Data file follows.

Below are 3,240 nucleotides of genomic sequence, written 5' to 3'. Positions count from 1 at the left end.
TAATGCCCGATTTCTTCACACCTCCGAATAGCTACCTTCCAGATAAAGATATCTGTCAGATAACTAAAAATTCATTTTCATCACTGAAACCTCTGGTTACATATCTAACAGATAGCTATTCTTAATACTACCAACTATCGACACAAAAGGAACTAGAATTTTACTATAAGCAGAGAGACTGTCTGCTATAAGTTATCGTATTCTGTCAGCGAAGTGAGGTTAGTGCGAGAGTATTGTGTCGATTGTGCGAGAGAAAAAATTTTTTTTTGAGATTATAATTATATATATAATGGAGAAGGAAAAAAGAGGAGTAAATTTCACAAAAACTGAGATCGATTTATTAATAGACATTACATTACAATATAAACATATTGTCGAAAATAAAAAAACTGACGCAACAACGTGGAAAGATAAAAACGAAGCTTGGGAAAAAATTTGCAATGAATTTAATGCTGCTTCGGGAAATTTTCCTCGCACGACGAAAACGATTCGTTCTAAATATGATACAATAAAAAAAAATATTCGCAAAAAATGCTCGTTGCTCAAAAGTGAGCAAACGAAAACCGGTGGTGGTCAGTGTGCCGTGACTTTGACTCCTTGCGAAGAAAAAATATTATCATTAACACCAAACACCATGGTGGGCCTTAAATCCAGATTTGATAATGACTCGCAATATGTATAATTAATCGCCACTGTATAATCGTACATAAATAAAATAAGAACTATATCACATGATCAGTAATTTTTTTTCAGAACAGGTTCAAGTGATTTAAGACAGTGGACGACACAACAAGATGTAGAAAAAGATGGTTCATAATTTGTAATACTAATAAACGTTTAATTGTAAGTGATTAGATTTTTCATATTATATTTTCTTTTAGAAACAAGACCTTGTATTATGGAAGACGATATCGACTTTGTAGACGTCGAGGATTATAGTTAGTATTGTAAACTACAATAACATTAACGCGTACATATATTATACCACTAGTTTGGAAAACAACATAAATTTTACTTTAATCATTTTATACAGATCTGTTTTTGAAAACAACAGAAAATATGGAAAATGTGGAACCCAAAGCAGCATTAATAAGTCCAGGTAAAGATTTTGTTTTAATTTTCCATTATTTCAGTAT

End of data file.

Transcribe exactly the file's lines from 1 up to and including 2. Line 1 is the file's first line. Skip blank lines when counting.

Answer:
Below are 3,240 nucleotides of genomic sequence, written 5' to 3'. Positions count from 1 at the left end.
TAATGCCCGATTTCTTCACACCTCCGAATAGCTACCTTCCAGATAAAGATATCTGTCAGATAACTAAAAATTCATTTTCATCACTGAAACCTCTGGTTACATATCTAACAGATAGCTATTCTTAATACTACCAACTATCGACACAAAAGGAACTAGAATTTTACTATAAGCAGAGAGACTGTCTGCTATAAGTTATCGTATTCTGTCAGCGAAGTGAGGTTAGTGCGAGAGTATTGTGTCGATTGTGCGAGAGAAAAAATTTTTTTTTGAGATTATAATTATATATATAATGGAGAAGGAAAAAAGAGGAGTAAATTTCACAAAAACTGAGATCGATTTATTAATAGACATTACATTACAATATAAACATATTGTCGAAAATAAAAAAACTGACGCAACAACGTGGAAAGATAAAAACGAAGCTTGGGAAAAAATTTGCAATGAATTTAATGCTGCTTCGGGAAATTTTCCTCGCACGACGAAAACGATTCGTTCTAAATATGATACAATAAAAAAAAATATTCGCAAAAAATGCTCGTTGCTCAAAAGTGAGCAAACGAAAACCGGTGGTGGTCAGTGTGCCGTGACTTTGACTCCTTGCGAAGAAAAAATATTATCATTAACACCAAACACCATGGTGGGCCTTAAATCCAGATTTGATAATGACTCGCAATATGTATAATTAATCGCCACTGTATAATCGTACATAAATAAAATAAGAACTATATCACATGATCAGTAATTTTTTTTCAGAACAGGTTCAAGTGATTTAAGACAGTGGACGACACAACAAGATGTAGAAAAAGATGGTTCATAATTTGTAATACTAATAAACGTTTAATTGTAAGTGATTAGATTTTTCATATTATATTTTCTTTTAGAAACAAGACCTTGTATTATGGAAGACGATATCGACTTTGTAGACGTCGAGGATTATAGTTAGTATTGTAAACTACAATAACATTAACGCGTACATATATTATACCACTAGTTTGGAAAACAACATAAATTTTACTTTAATCATTTTATACAGATCTGTTTTTGAAAACAACAGAAAATATGGAAAATGTGGAACCCAAAGCAGCATTAATAAGTCCAGGTAAAGATTTTGTTTTAATTTTCCATTATTTCAGTAT